Poole eighth worst local authority in England for offering care to blind and partially sighted (From Bournemouth Echo)
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Poole eighth worst local authority in England for offering care to blind and partially sighted
ONE of the biggest drops in care and support being offered to blind and partially sighted people has happened in Poole.
A shocking new report by the Royal National Institute of Blind People has revealed that Borough of Poole has seen an 80 per cent drop since 2005, placing it eighth in the top 20 worst local authorities in England.
But the council has blamed a reduction in people seeking its support.
The report Facing Blindness Alone reveals that between 2005 and 2013 there has been a 43 per cent decline in the number of blind and partially sighted people in England getting even the most basic types of council support.
This is down from 55,878 to 31,740.
“Every year 23,000 people in England lose their sight,” said Lesley-Ann Alexander, RNIB chief executive.
“If you are blind or partially sighted and you have care needs, the prospects of getting council care and support are fast diminishing.”
David Vitty, head of adult social care services, borough of Poole, said: “The council has not cut services to people with visual impairments, but we have seen a reduction in requests for our support in recent years.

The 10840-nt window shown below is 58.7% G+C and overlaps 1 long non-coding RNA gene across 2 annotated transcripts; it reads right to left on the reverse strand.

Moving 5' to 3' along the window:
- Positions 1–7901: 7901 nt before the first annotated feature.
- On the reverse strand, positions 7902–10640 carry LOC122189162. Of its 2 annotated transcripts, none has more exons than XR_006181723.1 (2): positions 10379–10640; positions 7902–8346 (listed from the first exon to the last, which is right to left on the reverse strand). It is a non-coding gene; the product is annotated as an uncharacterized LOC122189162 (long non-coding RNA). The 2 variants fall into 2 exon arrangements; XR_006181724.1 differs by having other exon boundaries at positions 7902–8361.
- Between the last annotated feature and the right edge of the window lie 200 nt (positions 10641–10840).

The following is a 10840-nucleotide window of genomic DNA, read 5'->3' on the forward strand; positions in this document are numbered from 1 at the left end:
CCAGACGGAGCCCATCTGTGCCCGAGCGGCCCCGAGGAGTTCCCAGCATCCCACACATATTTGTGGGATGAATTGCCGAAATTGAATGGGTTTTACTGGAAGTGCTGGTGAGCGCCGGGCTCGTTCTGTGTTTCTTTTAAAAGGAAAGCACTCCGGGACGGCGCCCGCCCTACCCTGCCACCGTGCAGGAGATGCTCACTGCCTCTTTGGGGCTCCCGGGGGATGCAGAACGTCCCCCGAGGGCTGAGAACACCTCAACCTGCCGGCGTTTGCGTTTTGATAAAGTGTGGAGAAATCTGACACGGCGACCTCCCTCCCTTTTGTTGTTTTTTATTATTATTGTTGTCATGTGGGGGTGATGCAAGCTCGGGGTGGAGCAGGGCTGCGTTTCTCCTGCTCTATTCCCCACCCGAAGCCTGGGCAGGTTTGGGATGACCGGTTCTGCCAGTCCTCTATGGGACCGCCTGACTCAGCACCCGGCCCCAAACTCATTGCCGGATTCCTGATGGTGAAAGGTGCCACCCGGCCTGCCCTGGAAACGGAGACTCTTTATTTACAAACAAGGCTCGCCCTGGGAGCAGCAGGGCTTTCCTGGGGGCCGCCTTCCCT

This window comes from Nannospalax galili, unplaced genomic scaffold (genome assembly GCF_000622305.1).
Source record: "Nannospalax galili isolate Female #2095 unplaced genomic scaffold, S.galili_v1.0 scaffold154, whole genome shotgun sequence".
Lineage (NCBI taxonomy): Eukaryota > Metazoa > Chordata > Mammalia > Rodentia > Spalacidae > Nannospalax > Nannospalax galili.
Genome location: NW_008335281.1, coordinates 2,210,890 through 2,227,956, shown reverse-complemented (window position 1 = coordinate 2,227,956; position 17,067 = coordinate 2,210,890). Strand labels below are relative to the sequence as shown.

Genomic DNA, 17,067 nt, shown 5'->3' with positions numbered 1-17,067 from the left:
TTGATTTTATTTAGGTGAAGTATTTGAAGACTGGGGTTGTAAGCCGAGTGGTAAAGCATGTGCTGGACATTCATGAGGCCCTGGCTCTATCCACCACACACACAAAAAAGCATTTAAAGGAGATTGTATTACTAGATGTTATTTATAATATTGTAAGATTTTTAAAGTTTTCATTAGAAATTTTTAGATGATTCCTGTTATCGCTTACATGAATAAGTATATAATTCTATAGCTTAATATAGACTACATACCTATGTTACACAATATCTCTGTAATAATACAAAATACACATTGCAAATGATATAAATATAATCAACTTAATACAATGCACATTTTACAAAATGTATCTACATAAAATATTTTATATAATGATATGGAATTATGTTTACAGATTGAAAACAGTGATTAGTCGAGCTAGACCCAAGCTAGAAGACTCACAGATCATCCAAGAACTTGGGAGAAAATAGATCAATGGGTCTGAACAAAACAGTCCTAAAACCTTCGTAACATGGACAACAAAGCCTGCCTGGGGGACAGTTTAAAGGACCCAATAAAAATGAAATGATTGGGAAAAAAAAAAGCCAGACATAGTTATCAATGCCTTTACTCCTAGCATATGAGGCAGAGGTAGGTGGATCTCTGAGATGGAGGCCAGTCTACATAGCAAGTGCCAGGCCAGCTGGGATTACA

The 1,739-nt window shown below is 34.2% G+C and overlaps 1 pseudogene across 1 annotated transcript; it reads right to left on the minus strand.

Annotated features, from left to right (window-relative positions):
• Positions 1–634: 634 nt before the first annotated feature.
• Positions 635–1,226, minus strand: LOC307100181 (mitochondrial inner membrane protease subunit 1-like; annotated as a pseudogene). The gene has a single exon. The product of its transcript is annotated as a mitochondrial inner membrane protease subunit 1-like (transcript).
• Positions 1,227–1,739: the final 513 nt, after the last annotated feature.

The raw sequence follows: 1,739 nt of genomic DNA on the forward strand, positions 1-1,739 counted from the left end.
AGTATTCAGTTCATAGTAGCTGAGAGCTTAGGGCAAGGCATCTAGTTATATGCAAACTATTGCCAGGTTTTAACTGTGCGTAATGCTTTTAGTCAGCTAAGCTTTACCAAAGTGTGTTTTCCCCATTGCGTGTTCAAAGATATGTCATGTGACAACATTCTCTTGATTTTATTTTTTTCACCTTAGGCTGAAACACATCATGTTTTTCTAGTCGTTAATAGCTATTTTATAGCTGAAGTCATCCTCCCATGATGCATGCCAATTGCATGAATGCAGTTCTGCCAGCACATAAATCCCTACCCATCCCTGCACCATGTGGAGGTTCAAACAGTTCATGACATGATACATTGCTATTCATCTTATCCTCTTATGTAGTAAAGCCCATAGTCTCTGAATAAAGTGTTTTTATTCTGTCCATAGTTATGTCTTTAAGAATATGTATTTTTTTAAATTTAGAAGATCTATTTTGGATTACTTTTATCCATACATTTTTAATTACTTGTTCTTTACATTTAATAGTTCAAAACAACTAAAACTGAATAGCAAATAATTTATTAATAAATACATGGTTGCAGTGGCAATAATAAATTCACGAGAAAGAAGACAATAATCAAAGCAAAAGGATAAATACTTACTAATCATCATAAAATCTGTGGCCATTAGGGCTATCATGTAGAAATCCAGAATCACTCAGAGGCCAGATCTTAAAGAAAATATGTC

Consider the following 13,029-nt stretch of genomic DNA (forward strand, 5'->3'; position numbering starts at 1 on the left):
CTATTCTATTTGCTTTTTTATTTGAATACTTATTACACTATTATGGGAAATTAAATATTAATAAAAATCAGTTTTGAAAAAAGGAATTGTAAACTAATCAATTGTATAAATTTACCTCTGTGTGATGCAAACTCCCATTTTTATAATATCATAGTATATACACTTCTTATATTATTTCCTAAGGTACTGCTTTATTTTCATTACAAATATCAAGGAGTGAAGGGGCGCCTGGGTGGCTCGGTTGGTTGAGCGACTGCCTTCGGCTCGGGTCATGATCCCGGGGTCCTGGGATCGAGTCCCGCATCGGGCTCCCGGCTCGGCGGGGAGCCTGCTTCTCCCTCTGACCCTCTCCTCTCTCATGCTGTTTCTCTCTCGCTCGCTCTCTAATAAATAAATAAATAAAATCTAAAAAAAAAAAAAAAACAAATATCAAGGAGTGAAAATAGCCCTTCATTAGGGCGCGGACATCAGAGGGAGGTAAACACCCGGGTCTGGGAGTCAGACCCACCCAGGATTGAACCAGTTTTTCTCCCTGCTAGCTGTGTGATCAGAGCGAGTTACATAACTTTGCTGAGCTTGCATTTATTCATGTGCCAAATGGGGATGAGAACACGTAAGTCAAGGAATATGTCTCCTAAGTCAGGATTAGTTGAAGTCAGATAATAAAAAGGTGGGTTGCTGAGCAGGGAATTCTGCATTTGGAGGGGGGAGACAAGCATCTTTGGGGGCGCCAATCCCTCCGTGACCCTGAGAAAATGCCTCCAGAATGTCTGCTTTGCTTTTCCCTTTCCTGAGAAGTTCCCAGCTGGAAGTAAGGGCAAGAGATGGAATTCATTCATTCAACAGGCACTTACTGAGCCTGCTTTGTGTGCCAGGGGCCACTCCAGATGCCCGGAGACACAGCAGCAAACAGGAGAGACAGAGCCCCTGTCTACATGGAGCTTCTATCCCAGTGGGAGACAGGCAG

“Adult social care in Poole will always respond to any request for assistance, and we do provide a range of services including advice, specialist equipment and mobility training.”
Jonathan Holyhead, chief executive of Dorset Blind Association said in Poole there were 1,200 to 1,300 people registered blind or partially sighted.
“If they don’t provide help and support for people early on their needs are going to escalate causing much greater problems further down the line,” he said.
“That leaves charities like us, who don’t receive local or government funding, struggling to pick up the pieces.”
Call for changes in Care Bill
The RNIB is calling on government to make changes to the Care Bill to ensure all newly blind and partially sighted people are offered rehabilitation to help get back on their feet, and that the necessary support is provided for them.
In 2005/6 Poole had 300 people using its services which had fallen to 55 by 2011/12.
Bournemouth fell from 60 to 50 over the same period, with a high of 175 in 2007/8, while the number in Dorset rose from 215 to 235, with a high of 335 in 2009/10.
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